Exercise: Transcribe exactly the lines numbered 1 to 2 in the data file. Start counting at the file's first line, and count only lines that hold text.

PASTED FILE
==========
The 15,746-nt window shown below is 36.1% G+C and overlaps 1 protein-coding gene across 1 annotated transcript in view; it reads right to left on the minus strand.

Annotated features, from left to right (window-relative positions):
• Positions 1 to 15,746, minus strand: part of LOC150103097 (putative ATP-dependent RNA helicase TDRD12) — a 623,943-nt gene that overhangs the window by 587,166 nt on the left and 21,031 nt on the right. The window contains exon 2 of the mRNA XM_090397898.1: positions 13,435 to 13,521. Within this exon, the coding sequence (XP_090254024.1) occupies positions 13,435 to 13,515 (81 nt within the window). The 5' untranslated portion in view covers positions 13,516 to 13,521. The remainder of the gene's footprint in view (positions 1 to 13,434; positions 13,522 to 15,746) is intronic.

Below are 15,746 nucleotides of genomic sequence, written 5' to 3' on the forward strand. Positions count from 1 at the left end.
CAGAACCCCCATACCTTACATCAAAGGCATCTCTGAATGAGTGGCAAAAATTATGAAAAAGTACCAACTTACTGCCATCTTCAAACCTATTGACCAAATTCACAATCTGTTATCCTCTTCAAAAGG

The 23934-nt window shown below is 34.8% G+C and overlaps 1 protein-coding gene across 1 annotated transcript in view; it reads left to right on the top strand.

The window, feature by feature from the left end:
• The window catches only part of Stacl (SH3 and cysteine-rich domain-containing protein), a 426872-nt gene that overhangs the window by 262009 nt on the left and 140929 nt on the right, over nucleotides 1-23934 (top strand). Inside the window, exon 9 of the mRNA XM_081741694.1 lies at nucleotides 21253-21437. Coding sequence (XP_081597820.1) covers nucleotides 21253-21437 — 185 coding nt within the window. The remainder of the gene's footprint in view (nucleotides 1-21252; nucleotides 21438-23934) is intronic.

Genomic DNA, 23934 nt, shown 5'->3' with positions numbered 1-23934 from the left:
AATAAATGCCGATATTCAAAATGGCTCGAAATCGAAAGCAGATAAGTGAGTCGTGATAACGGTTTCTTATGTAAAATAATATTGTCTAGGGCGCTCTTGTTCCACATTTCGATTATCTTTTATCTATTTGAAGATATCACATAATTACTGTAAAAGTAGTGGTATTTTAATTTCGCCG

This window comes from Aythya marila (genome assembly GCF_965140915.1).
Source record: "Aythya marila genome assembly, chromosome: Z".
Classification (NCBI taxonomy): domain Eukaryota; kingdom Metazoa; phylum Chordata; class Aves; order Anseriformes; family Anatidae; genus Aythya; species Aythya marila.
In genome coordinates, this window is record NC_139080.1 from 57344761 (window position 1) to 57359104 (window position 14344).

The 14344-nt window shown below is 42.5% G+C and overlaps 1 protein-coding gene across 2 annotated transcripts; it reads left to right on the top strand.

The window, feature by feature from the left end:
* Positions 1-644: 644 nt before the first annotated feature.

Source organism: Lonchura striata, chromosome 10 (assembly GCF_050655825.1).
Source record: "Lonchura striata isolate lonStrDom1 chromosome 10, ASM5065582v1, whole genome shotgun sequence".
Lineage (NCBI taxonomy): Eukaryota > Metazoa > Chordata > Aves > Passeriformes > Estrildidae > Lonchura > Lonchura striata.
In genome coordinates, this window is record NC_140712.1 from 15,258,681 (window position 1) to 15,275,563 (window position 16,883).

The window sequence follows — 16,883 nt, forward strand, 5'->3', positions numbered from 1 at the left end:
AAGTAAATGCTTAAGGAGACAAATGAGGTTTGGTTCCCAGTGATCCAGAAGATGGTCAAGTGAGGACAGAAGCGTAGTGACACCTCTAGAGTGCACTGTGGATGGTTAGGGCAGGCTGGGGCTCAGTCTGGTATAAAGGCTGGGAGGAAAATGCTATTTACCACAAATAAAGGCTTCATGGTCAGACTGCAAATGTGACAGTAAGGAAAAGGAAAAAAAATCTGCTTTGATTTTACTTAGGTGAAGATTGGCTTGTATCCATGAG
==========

The 15,746-nt window shown below is 36.1% G+C and overlaps 1 protein-coding gene across 1 annotated transcript in view; it reads right to left on the minus strand.

Annotated features, from left to right (window-relative positions):